The World Health Organization estimates that in 2018, 820 million people didn’t have enough to eat. Unfortunately, this figure has been increasing for the past 3 years in a row. The plan is to end hunger by 2030. With only about 10 years to go, this raises concerns about whether or not this goal can be reached.
Why World Hunger Is Still a Problem?
- Poverty: Many people around the world are too poor to either buy food or to access the resources they need to grow, harvest and store their food. This is the primary reason why world hunger is still a problem. In 2015, the World Bank estimated that 10 percent of the global population was living on less than $1.90 per day. While the number of people living in extreme poverty has declined globally, the number of poor people in Sub-Saharan Africa shot up. It’s no wonder then that Africa has the highest rate of hunger in the world. Poverty contributes to world hunger by forcing people to sell their livestock, tools and even land just to make ends meet. Poverty and hunger then form a vicious cycle. People who can’t afford food become undernourished. Then they cannot even work to earn or produce food.
- Climate Change: Climate extremes are also contributing to world hunger. The World Bank estimates that climate change could push more than 100 million people into poverty over the next 10 years. Countries in Asia and the Caribbean have been affected by cyclones and hurricanes that have caused damage to their livelihoods and agricultural production. In 2016, floods and drought brought about by El Niño left 100 million people across Latin America, southern Africa and Asia to face a hunger crisis.
- War and Conflict: War and conflict are another reason why world hunger is still a problem. World Hunger estimates that more than half of the world’s hungry population lives in areas with conflict. Conflict causes hunger because it interferes with food production. The process of conflict often involves seizing and destroying land or other resources. Additionally, this often includes the destruction of transportation infrastructure used to move food from one point to another. This means that some people could go for days without access to food. All of this drives up food prices and makes it impossible for the world’s poorest to afford food during times of conflict. Conflict also contributes to the forced displacement of people. Displacement leads to crop failure and puts a strain on resources in the regions where refugees move. The World Food Programme found that Yemen faces the world’s largest food crisis. Around 20.2 million people in the country would experience life-threatening hunger conditions if it were not for humanitarian aid. This situation requires political intervention to find lasting solutions to conflict around the world.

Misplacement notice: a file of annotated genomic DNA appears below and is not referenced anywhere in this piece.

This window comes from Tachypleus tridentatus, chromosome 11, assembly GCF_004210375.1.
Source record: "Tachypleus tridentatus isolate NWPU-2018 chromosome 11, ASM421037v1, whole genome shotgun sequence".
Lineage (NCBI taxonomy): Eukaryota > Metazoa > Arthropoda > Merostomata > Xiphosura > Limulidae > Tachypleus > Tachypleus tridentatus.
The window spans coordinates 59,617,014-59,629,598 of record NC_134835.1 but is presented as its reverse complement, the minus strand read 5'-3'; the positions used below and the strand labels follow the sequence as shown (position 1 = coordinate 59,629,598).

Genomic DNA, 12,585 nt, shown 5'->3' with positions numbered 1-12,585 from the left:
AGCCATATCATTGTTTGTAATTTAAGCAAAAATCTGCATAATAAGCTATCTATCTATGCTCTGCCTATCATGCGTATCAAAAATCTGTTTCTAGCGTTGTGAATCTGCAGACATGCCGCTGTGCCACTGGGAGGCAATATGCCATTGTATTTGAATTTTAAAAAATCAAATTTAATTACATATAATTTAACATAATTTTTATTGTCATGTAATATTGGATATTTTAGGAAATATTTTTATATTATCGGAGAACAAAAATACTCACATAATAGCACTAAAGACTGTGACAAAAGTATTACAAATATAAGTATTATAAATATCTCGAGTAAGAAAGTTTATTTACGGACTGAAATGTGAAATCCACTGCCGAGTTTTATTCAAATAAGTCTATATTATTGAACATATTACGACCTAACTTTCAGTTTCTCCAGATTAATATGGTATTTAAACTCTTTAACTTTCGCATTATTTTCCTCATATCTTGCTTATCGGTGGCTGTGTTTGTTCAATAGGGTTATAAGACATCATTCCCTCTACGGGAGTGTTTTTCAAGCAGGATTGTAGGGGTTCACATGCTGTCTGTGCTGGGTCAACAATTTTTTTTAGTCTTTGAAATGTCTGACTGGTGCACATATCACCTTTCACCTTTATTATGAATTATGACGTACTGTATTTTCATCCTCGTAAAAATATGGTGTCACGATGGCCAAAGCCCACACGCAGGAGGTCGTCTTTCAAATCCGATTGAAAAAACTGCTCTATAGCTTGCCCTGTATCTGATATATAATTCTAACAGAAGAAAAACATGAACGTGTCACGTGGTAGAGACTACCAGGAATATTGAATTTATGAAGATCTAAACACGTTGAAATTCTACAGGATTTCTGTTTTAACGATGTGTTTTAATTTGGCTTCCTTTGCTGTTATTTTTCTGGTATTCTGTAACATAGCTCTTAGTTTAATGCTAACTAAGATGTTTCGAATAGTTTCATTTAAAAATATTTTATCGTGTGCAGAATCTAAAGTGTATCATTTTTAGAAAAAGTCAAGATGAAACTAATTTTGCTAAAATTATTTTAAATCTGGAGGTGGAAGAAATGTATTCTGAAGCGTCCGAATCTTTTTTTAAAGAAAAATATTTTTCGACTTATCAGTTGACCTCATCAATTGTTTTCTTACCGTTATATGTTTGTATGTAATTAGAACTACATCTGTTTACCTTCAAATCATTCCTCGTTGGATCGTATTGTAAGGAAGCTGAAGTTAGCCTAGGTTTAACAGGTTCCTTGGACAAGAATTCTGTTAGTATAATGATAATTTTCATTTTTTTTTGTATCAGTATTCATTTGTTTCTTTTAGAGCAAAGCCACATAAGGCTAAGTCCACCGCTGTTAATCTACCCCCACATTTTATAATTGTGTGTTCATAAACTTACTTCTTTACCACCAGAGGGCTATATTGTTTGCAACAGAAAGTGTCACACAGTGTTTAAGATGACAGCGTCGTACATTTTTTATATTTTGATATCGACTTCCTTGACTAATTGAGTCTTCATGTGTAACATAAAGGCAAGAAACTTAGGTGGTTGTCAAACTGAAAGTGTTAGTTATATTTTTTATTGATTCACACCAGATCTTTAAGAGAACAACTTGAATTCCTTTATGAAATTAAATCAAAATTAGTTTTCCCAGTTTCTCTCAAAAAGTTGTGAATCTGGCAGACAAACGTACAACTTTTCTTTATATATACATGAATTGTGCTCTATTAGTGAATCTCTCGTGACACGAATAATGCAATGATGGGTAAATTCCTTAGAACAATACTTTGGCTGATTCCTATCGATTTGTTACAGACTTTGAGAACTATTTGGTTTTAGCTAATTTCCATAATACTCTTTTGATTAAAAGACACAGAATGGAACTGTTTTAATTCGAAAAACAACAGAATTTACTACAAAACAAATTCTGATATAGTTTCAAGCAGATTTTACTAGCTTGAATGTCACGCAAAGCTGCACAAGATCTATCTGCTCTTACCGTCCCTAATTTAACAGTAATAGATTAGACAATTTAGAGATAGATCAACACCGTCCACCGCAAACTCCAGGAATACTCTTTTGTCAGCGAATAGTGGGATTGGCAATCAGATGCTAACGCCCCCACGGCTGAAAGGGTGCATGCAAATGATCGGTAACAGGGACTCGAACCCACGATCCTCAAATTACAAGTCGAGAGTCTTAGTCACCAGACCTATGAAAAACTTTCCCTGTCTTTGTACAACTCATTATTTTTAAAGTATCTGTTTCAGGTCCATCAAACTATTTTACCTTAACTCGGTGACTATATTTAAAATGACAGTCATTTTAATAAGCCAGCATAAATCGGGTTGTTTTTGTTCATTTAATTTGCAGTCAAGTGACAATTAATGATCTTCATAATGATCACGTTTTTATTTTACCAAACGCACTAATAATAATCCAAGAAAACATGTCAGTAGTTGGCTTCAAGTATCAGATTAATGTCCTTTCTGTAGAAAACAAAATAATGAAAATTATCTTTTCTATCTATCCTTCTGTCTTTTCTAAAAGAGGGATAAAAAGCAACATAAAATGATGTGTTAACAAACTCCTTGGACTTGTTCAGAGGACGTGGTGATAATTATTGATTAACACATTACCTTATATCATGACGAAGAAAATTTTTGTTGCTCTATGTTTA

- Food Waste: World hunger is still a problem due to the high rates of food waste. Food waste commonly occurs when restaurants and people at home throw out food. Often, distributors and retailers reject fruits and vegetables that have blemishes or spots. Estimates show that about a third of the world’s food production goes to waste annually. The U.S. alone wastes about 40 percent of the food they produce. This wasted food costs the world economy around $750 billion annually. Additionally, these 2.9 trillion pounds of food would be enough to feed undernourished people in the world more than twice over. To combat this problem, people should plan to buy only what they need or will use. In addition, storing food properly should be an important consideration. Finally, preparing and freezing meals ahead of time can also prevent them from going bad.
These are just a few reasons as to why world hunger is still a problem. It will take a combined effort from governments, the private sector and individuals to achieve or at least come close to zero hunger by 2030. These efforts must be enacted across all nations. Efforts include finding lasting solutions to empower people and lift them out of poverty, bringing an end to conflict, taking better care of our planet and making a conscious effort not to waste food. The success of reducing hunger levels in the past highlights the potential to do so again in the future.
– Sophia Wanyonyi